Category Archives: paris

science with steph

I am sorry I have been absent from the blog for a week, but with guests in town and my attempt at some deep thought about French culture, I have been otherwise occupied.  That, and I was drinking wine and could not focus very well.

Science with Steph:  My Scientific Analysis of French Culture

I am not a scientist and therefore my skills for proper analysis are shabby, but that doesn’t stop me from trying.  I like to think of this as science for the everyman/woman.

I should not admit that I attempted to create a chart in Excel to give you some legitimate visual evidence with my analysis of French culture, but when I could not make Excel be simple enough, I chose to hand draw it instead. Be prepared to be impressed.  Either that, or be prepared to feel bad for me that I actually spent some time on this.

Here is my analysis in a nutshell, proving that I am neither a scientist nor very good at art (I even Instagramed it to make it look more like art):

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To consider modern-day France, you must first conjure of memories of the US in the 1970s.  Close your eyes and try to remember life before seatbelts and lawsuits…………………

Hypothesis:  When it comes to personal health and welfare in France, the motto is “You’re on Your Own, Bub.”

Supporting Evidence #1:

Remember those merry-go-rounds on the playgrounds of our youth on which a kid broke his/her arm on an annual basis?  The kind where, it you weren’t careful, you could actually get barfed on if your recess was after lunch?  Yes, they are still the hot playground accessory on all of the very few French playgrounds.  And the kids still gravitate to them like flies on shit.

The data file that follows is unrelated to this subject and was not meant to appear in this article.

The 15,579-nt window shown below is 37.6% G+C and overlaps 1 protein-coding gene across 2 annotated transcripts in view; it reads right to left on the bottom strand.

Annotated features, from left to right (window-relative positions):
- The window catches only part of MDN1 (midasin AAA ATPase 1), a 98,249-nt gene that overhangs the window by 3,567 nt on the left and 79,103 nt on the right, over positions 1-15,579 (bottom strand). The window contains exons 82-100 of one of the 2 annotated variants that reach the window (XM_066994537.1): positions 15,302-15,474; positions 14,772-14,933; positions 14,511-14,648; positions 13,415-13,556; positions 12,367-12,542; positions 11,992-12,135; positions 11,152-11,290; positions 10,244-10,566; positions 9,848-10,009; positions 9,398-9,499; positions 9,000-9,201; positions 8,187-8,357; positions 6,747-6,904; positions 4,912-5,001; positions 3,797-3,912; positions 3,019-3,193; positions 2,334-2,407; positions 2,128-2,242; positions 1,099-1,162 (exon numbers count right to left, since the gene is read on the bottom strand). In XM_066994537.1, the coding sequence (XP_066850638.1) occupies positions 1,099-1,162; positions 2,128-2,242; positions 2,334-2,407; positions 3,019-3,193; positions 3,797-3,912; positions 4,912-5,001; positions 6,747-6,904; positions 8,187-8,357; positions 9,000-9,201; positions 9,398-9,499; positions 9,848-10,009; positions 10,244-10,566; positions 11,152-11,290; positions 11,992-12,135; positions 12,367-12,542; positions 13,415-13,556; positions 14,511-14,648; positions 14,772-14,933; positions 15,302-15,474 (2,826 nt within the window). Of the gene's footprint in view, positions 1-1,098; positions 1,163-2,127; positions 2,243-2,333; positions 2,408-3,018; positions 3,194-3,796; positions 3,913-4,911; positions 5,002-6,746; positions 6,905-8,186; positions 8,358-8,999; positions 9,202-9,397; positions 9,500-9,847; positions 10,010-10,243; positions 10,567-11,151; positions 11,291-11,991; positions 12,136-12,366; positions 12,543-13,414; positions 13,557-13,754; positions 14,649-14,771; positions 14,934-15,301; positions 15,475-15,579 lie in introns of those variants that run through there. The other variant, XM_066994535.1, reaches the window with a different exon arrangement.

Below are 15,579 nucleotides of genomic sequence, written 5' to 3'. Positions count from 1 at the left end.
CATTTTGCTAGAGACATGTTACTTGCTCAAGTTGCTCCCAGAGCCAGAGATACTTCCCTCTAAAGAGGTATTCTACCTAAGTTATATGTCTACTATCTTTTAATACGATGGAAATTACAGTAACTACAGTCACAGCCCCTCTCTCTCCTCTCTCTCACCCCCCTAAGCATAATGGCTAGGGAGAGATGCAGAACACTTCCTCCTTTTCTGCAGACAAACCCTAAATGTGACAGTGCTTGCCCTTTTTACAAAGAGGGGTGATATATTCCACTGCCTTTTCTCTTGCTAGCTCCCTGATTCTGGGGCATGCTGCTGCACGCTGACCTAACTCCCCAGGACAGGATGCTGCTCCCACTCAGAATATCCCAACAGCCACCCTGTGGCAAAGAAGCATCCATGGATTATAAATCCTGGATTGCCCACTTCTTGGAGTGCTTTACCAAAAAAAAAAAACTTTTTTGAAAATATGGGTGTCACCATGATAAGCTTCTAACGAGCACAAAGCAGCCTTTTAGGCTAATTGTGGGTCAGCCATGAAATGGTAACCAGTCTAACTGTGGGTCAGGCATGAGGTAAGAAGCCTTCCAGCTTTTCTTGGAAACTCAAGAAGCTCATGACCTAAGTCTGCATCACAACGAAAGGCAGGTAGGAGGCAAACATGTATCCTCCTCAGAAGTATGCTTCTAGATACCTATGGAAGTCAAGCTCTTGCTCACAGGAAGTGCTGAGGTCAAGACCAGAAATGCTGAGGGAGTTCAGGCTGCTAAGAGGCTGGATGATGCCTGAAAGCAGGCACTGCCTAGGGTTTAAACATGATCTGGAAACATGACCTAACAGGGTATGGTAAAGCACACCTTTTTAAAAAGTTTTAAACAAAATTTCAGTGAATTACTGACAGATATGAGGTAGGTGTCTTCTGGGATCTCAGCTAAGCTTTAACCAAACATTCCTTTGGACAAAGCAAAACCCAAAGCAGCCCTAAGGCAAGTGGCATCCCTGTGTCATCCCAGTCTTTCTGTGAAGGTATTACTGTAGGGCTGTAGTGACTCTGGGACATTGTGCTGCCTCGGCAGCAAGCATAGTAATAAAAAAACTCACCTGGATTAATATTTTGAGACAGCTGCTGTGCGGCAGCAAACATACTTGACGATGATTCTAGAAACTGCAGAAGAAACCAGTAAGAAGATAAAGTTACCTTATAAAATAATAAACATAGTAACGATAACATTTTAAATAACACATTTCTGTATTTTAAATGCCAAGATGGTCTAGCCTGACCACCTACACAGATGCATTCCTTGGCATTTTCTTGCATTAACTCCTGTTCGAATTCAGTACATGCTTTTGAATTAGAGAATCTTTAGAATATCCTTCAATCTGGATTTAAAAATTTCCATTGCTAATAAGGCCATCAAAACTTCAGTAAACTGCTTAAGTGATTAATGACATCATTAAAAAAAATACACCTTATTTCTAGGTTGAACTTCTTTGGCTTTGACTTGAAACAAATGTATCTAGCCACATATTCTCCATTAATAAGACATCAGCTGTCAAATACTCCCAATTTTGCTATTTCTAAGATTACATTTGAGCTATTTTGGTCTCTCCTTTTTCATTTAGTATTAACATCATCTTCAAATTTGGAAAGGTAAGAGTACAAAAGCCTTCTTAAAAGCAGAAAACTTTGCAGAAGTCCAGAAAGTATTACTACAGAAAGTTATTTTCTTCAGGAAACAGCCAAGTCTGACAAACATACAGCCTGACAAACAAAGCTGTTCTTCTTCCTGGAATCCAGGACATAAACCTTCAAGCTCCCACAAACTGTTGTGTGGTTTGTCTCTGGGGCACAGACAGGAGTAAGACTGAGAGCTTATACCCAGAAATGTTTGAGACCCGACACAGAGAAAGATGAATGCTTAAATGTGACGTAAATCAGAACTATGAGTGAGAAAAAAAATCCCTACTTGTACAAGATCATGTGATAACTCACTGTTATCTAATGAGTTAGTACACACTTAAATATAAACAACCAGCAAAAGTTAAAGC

Case in point:

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And the merry-go-round is just the tip of the iceberg on a French playground. Metal slides perfect for sliding fast while ripping your skin off in the heat? Got ’em.  Hammock-style swings with big wood bars on the ends perfect for noggin damage (as seen in the background behind the merry-go-round)? Yep.  See saw perfect for breaking your tailbone or your leg? Oh yes and the list goes on………………

Supporting Evidence #2:

Walk on to any cultural landmark in France and there is no disclaimer in sight. Not one: “Enter at Your Own Risk,” or “The Owners of this Property Cannot Be Held Liable for Any Type of Accident,” sign in view.  Rather, there are sheer cliffs without guard rails, almost tempting you to jump off or at least go close enough to the edge to look over it and subsequently fall off. I think that if you were to actually fall off, they would automatically check the box that says “American Tourist” on your death certificate because only a person who lives in the US, in a culture of fear/lawsuits, would be so fascinated by the lax safety rules of France to walk to the edge of a sheer cliff.  I know this for a fact.

Supporting Evidence #3:

Pools? I have never seen a “No Running Around the Edge of the Pool” sign. Nor a “No Diving” sign.  In fact, I’ve never even seen a sign of rules at a pool here. You must wear a speedo and swim cap, but other than that, you’re on your own.

Supporting Evidence #4: